VTC: This happens on many, many levels. On one level, one’s health improves. His Holiness also commented about this in the teachers’ conference. He was saying that many people, after they become monastics and become celibate, that because the physical energy is retained, then also their health improves. So that could be one thing. For some people it may not work this way. It depends a lot on your mind.
Also, I just know that for myself, from my own personal experience, if I let my mind generate a lot of attachment—either emotional attachment to somebody or sexual attachment—then when I sit down to meditate, my mind much prefers to think about things I’m attached to—things that are wonderful, that bring a sense of security and pleasure. That’s much nicer to think about than death and refuge and karma. [laughter] My mind just goes off and it becomes very difficult to meditate. So on the level of distraction in your meditation, if you have more restraint in your break time and don’t get involved in relationships, it becomes much easier to meditate. When people come on retreats, I ask them to be celibate, simply because it cuts out a lot of distraction in their minds.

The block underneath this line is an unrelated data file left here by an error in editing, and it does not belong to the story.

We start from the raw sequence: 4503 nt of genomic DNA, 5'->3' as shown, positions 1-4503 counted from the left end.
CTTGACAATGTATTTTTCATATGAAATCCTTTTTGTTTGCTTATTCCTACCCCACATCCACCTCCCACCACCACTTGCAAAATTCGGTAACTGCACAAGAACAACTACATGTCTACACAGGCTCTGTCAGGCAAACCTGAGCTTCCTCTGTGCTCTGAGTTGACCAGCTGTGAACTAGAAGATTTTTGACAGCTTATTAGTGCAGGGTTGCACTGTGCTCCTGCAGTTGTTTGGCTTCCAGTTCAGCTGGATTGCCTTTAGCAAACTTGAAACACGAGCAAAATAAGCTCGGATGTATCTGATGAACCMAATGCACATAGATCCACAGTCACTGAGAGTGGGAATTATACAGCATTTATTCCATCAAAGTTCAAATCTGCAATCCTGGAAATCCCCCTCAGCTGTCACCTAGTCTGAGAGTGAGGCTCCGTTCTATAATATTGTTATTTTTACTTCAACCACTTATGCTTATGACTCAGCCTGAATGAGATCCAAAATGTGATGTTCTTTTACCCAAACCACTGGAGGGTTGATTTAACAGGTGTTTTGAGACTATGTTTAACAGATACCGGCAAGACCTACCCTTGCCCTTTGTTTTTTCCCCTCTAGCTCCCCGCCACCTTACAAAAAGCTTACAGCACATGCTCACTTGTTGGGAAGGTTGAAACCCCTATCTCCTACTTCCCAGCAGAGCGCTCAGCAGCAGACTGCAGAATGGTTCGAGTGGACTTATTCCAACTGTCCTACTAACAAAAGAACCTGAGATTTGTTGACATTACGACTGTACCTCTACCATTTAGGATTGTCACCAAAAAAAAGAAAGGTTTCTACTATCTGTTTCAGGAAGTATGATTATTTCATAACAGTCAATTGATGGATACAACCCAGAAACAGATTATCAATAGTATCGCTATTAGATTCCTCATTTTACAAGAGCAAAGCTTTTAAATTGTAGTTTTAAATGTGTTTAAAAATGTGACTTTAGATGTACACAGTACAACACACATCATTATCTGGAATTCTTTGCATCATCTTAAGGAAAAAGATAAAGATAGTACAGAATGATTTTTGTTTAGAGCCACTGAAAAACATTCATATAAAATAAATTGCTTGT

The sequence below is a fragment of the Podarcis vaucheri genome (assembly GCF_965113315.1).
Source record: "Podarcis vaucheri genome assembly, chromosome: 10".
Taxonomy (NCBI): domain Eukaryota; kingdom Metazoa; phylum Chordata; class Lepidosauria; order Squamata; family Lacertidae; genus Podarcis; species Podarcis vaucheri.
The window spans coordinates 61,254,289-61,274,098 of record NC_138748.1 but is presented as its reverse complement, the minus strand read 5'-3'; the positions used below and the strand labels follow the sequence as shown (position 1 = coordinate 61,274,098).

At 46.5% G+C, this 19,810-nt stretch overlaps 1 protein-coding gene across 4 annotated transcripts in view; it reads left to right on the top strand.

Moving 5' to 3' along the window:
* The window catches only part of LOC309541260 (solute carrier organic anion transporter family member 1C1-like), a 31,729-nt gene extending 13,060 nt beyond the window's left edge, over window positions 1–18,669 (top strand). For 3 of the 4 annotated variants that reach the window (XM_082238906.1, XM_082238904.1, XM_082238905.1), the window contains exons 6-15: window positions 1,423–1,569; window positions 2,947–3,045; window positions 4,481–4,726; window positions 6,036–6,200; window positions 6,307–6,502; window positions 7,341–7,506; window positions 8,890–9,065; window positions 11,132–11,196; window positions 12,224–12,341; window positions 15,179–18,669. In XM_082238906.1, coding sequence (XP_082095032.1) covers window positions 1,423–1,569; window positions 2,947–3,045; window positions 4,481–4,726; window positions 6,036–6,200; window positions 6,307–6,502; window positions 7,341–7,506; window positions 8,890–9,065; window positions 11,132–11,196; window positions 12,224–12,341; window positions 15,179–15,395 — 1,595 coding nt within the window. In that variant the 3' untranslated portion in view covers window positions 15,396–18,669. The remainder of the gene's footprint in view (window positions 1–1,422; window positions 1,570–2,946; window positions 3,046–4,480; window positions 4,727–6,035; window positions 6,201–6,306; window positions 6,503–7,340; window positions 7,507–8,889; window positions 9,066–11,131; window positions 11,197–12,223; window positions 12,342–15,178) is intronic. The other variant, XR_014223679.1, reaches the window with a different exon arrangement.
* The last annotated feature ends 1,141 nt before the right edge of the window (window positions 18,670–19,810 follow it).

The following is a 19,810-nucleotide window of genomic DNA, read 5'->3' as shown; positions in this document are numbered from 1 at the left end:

It also cuts out a lot of the trips we do when we’re relating to other people. You can see how your behavior changes when the mind is actively looking for interested and sexual relationships. Watch what your mind does when you meet somebody who is physically or emotionally attractive to you. You get into incredible amounts of all sorts of trips. After I took ordination, it became much, much clearer to me the kinds of trips we get on to when there’s attraction involved with somebody else. Celibacy cuts out that stuff.
Another way in which it helps you direct your energy towards the Dharma is that, for example, if I had a husband and kids, it’d be really difficult to be giving Dharma teachings the way I am. You wouldn’t have just Achala (the kitten) walking in and out of the room. You’d have my kids, you’d have my husband, you’d have my in-laws calling on the phone [laughter], and everything else. It will be much more difficult to find the time to do retreat, to go to teachings, etc because of the family commitment. Your family needs you. They want you. You want them. It becomes more difficult. So that’s another reason for being celibate.